Dear Gov. Rick Scott:
I am writing you to offer my services as one of the Floridians you appoint to revise the Florida Constitution.
As a borderline upstanding citizen in this state, I would consider it a high honor to be among the 60 Floridians chosen to comb over this state document, which requires revisions every 20 years.
In anticipation of being selected to the Florida Constitution Revision Commission, I have already begun working on my own, coming up with four potential revisions for my fellow committee members to consider.
Here they are:
Revision No. 1: Does Florida really need the section on “treason?”
Article 1, Section 20 of the Constitution discusses “treason against the state,” and prohibits Floridians from giving “aid and comfort” to the state’s enemies.
Is the situation that dire in North Florida with Georgia Bulldog fans?
People reading this paranoia in Florida’s Constitution might get the idea that we are gearing up for some kind of civil war here.
Which would be wrong, considering that the state’s biggest enemies these days are dirty water, disease-carrying mosquitoes, and summer.
Revision No. 2: Marriage defined
Article 1, Section 27 of the Constitution still contains the now-unconstitutional definition of marriage as “the legal union of only one man and one woman as husband and wife.” And goes on to say that “no other legal union that is treated as marriage or the substantial equivalent thereof shall be valid or recognized.”
I realize that many of my fellow committee members will be selected by some of the leaders who pushed for this now-unconstitutional provision to be inserted into the state constitution eight years ago. And some may want to let this provision stand, as a kind of enduring, toothless protest against gay marriage.
So as a compromise, I suggest that if the committee allows this unconstitutional definition of marriage to remain in the Florida Constitution, the document should be required to include another equally unconstitutional marriage provision from a prior version of the Florida’s Constitution. Like this gem from the Florida Constitution of 1885:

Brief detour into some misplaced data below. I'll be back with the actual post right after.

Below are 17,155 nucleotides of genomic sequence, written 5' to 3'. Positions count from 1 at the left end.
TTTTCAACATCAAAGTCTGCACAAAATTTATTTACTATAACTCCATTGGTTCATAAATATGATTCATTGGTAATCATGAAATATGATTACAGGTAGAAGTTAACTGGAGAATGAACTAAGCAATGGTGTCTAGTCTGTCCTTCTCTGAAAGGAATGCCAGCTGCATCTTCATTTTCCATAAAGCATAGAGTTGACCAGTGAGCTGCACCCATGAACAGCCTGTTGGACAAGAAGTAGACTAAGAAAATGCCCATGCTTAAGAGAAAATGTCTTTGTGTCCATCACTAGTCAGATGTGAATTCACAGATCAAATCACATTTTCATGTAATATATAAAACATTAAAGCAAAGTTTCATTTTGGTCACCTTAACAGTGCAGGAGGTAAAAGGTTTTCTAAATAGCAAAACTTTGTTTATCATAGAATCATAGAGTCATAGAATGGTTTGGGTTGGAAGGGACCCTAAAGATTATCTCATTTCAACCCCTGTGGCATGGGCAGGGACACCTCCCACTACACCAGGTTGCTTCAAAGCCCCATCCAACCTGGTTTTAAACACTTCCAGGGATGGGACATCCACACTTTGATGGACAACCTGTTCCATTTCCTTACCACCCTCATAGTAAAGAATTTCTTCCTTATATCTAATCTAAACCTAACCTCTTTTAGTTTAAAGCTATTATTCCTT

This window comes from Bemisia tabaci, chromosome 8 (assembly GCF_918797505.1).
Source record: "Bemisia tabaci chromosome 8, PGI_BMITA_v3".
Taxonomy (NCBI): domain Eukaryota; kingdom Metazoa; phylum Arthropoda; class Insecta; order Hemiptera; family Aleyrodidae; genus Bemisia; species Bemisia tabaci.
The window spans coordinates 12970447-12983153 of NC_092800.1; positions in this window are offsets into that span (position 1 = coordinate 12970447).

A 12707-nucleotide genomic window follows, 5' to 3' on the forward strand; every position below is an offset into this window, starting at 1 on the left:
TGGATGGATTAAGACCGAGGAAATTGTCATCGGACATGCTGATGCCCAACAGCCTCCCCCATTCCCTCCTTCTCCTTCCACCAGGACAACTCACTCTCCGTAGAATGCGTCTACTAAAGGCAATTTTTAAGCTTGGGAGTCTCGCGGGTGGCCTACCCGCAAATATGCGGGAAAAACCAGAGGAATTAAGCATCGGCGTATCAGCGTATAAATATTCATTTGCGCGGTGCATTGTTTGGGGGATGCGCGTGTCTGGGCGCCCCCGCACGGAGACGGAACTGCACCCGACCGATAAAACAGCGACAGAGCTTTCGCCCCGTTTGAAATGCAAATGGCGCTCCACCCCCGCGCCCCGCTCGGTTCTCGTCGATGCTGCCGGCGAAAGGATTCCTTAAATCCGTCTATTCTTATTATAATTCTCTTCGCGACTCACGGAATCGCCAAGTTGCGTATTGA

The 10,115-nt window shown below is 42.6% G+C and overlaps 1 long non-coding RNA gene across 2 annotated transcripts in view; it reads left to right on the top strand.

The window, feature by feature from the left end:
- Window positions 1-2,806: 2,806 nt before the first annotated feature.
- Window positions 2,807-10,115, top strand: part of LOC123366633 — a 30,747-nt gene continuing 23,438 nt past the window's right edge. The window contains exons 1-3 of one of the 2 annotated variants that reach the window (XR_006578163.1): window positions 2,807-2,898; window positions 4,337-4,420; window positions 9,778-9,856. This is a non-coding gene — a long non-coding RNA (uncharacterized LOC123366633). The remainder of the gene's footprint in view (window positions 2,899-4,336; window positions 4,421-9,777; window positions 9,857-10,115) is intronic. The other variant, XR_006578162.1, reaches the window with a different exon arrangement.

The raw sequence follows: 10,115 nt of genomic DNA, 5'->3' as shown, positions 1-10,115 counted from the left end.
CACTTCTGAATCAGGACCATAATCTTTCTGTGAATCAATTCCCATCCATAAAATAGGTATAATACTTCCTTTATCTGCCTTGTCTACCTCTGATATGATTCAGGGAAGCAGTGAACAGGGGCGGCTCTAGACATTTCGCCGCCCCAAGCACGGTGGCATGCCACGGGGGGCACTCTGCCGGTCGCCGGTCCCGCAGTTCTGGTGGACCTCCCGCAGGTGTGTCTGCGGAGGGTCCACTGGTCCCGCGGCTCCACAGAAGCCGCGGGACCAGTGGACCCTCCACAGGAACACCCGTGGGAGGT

“All marriages between a white person and a negro, or between a white person and a person of negro descent to the fourth generation, inclusive, are hereby forever prohibited.”
Revision No. 3: Insert random humor
The Florida Constitution, as it stands, is not an easy read. If you want people to actually know what’s in the state constitution, you should sprinkle in some humor in it as a way to reward the reader for paying attention.
This could be achieved simply, and without great consequence, by inserting the words “in bed” at the end of certain sentences.
Here are some examples from the text where this could be used:
“All elected public officers and candidates for such offices shall file full and public disclosure of their campaign finances in bed.”
Or this: “Holders of a concealed weapons permit as prescribed by general law shall not be subject to the provisions of this subsection when purchasing a firearm in bed.”
And let’s not forget the pregnant pigs in the state constitution:
“It shall be unlawful for any person to confine a pig during pregnancy in an enclosure, or to tether a pig during pregnancy, on a farm in such a way that she is prevented from turning around freely in bed.”
You see? Much more readable.
Revision No. 4: English as the state’s official language
Article II, Section 9 of the Florida Constitution declares English as the state’s official language and instructs the legislature to “enforce this section by appropriate legislation.”
In the revision, this should be written in Spanish and Creole so more Floridians will understand what it says.